Okay, here’s the biggest change… Go on ‘Hey Hey It’s Saturday’ in 1998 and play to three million people. And that was the great reveal. A few other interviews – ‘The Panel’, of course, was crucial. But three million people watching? What rates like that anymore? So you have to do a lot more for less attention. But you don’t have to have a label. You do it smart, but you’ve got to spend some money.
Q. If you could change one thing about the music industry in Australia right now, what would it be?
A : Radio airplay. Australian airplay. It’s a bit thin isn’t it? And the quotas that they meet by slipping it in at night time. But I spoke to the Oz Made guys… very supportive. I’ve been here for five minutes, but I’ve not heard a lot of Australian music during the day. And I think that really does have a negative impact on the industry. Even the major labels can’t get their major acts arrested on radio. We really need to do something about this.
Q. For our money, the government needs to step up and put a quota in place. A per-hour quota. Not just a ‘here’s how much Australian music you need to play during the week’. You can’t bury it in the middle of the night.
A : Everybody knows this, right? So this is the difference between artists working live and not working live. Streaming and not streaming. Look at the streams. They’re all light on. I don’t know how people consume music in Australia. I thought there was more Spotify streaming. But people are still downloading. Youtube, I guess?
Q. What was it about Buses & Trains that connected in the way that it did (and still resonates today)?
A : I think because it’s so life affirming. It goes beyond the catastrophes between man and woman or specifically myself and all these guys in my 20s. It becomes about looking back or a retrospective smile to all those crazy things we do. Maybe we shouldn’t do them, but they’ve just helped us grow.
As long as it doesn’t get too crazy and you survive. If you’ve survived something and lived to tell the tale, they’re the things that we’ll tell our grandchildren or friends. The happy stuff… you’re just in it. If there’s no drama, it’s all boring, maybe. We’re addicted to drama.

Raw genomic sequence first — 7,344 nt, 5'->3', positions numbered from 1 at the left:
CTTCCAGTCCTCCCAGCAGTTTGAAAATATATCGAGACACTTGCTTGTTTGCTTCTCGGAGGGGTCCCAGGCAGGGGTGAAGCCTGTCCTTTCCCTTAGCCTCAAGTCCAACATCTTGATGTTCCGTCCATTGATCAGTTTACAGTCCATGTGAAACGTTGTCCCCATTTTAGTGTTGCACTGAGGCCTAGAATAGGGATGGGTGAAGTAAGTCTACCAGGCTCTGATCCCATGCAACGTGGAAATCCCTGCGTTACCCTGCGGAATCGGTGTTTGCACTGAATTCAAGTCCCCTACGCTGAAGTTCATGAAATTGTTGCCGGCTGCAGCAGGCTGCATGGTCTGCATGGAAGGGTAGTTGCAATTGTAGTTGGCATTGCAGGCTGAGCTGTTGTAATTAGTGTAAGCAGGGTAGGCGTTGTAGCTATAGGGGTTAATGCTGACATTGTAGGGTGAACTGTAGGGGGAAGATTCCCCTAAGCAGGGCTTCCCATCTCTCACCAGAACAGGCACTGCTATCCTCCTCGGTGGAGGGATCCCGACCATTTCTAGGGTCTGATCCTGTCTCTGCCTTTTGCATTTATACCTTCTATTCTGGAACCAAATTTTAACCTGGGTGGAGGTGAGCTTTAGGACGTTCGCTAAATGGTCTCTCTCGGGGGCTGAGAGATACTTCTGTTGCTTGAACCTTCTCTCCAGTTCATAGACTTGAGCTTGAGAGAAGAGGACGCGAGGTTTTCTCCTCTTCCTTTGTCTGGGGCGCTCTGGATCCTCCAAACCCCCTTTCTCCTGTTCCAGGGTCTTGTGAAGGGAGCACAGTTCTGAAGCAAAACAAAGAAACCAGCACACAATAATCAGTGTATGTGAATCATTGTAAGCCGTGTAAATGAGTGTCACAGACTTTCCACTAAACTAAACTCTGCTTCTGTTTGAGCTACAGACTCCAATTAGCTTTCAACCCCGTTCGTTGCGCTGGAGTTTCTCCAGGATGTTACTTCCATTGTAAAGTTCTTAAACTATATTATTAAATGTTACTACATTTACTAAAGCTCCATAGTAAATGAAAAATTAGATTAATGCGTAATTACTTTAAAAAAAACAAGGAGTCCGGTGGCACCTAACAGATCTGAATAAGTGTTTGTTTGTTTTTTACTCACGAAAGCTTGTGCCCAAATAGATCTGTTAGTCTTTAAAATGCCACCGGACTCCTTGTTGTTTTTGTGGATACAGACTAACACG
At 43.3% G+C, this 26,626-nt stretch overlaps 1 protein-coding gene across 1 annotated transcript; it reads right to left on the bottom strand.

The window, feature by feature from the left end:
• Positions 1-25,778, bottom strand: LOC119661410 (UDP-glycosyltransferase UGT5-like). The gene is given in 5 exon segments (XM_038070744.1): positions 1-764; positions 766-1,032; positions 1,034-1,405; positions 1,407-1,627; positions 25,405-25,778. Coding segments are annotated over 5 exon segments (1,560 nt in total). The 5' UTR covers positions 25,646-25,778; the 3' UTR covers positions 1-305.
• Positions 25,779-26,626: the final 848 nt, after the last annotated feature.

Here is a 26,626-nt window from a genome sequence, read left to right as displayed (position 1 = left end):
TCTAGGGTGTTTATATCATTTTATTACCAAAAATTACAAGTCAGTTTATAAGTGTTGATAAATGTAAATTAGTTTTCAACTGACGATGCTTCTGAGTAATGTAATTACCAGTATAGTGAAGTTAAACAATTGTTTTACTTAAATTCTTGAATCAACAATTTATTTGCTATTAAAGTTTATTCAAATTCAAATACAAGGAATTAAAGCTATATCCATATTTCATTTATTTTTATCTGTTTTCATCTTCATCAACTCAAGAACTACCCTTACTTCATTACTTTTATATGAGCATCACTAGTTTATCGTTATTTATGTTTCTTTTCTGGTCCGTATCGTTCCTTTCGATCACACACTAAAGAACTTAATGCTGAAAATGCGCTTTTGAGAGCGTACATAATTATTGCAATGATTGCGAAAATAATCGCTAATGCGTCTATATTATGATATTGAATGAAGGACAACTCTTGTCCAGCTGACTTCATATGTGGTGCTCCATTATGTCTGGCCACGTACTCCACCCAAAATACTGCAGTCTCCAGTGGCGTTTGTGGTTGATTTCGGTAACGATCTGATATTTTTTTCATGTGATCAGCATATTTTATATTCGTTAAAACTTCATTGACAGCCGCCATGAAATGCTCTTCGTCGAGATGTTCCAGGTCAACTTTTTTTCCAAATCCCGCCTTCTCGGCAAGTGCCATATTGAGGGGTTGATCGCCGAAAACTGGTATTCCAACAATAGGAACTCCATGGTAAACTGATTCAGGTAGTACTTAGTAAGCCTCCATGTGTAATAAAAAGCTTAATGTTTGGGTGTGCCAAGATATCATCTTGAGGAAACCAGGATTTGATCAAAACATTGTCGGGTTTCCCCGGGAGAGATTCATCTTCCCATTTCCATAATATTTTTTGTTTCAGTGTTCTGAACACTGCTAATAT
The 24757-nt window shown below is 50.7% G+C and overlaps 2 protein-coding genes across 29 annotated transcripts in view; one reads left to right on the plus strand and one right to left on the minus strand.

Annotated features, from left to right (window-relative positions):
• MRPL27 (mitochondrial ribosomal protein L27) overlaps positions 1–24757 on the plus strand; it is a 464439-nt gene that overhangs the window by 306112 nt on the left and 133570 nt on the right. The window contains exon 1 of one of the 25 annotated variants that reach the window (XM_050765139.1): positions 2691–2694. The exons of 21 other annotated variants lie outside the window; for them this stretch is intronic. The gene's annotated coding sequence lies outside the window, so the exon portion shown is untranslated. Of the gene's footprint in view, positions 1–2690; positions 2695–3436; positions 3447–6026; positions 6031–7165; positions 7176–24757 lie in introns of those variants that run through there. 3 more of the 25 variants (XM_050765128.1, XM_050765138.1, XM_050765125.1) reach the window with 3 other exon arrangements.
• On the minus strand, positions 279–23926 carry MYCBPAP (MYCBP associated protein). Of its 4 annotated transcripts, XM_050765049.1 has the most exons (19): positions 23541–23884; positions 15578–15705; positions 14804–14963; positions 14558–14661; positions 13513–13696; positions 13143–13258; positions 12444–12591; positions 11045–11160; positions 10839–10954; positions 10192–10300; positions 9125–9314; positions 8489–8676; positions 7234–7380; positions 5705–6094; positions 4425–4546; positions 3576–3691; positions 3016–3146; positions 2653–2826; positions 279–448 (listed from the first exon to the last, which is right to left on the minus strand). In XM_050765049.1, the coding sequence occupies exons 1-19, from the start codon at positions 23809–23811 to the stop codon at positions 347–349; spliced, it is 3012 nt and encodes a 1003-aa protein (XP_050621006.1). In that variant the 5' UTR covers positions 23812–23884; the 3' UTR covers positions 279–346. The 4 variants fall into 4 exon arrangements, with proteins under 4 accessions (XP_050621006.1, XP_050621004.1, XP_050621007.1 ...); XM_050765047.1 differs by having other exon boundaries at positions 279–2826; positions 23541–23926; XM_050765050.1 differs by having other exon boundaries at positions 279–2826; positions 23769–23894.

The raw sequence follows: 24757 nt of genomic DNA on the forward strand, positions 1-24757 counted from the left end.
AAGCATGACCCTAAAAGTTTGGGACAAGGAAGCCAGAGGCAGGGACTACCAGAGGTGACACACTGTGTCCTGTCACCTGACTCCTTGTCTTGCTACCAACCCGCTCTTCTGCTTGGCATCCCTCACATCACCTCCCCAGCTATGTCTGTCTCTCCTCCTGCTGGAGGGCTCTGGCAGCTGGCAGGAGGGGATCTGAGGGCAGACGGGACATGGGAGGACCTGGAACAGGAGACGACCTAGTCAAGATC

Q : There also comes a point when you have to stop being addicted to drama, obviously.
A : No shit. Even if I want to flirt with that craziness, it’s just a five minute flirt. Not with a person, but just in my head. It’s not worth it. But certainly when you’re younger, you absolutely should explore and adventure and take calculated risks.
For me, the ‘Buses & Trains’ in my life is moving abroad. I think that’s why I needed to try another territory. Shake it up. I was single and I thought, ‘why not?’. I felt like I was walking under many buses and trains in Stockholm. Questioning what I was doing starting my life again at 38 in the middle of a freezing winter. Shouldn’t I have been doing that when I was 22? The language, the weather, the way of being… I’m still doing it. But that just has me not being complacent.
Q. What are you most proud of with that song (firstly) and throughout the Bachelor Girl journey?
A : That’s a nice question. I think what’s been great is that we stopped for so long and didn’t even think we would work together again. And so to do the songs now in a new context… ‘Treat Me Good’ now feels more relevant than ever because of the current truth-speaking climate. And standing for ourselves and one another. Looking out for one another.
I believe that it’s this backlash against the Trumps and the Weinsteins of the world. It has us talk about our wellbeing and these fundamental values as a global society. So ‘Treat Me Good’ is just like a little shopping list of all the things we should do to take care of ourselves. So that I’m proud of. That we wrote songs that meant something. I don’t think we could have got back together if we hadn’t have. And the new songs are definitely the grown up Bachelor Girl.
Q : Well you did a couple of gigs together back in 2011/2013 with the ‘Loved & Lost’ best-of and that lost third album ‘Beautifully Wrong’. There were a couple of really big shows as part of that phase, which showed there was still plenty of love for you and what you did. How did that make you feel?
A : It was nice to do that bridging record. But really if we were going to do this ‘2.0 Bachelor Girl’, if you like, the new songs needed to fuel the comeback. I just didn’t want to do the ‘Buses & Trains’ tour over and over again. Of course we’ve reminisced and there’s all this ‘90s nostalgia going on. And we did release ‘Speak’ on the 20th anniversary of the release of ‘Buses & Trains’. But it’s about what we do now from here. Okay, we’ve celebrated that, but let’s move on.
And that’s why I moved country. We could have just kept gigging, but you know what they say… you’re only as good as your last song. So you just need to keep talking about what’s going on for you now at the same time as revisiting the past. And then there’s that nice balance.
Q. How has working as a solo artist and songwriter in those ensuing years helped prepare you for the return of BG?
A : Good question. I think because I did it and I didn’t do Bachelor Girl for a while, I could do Bachelor Girl again. You don’t know hot until you know cold. And also, the songwriting community in Stockholm… great friends, there’s a real pool of people that I work with all the time. And there’s a bunch more people that I still want to work with. And I said to James, ‘if we’re going to do this, let’s incorporate our current environments’. To help us in a positive way. How do we be who we were, but give it a twist? And get them to bring out even better songs?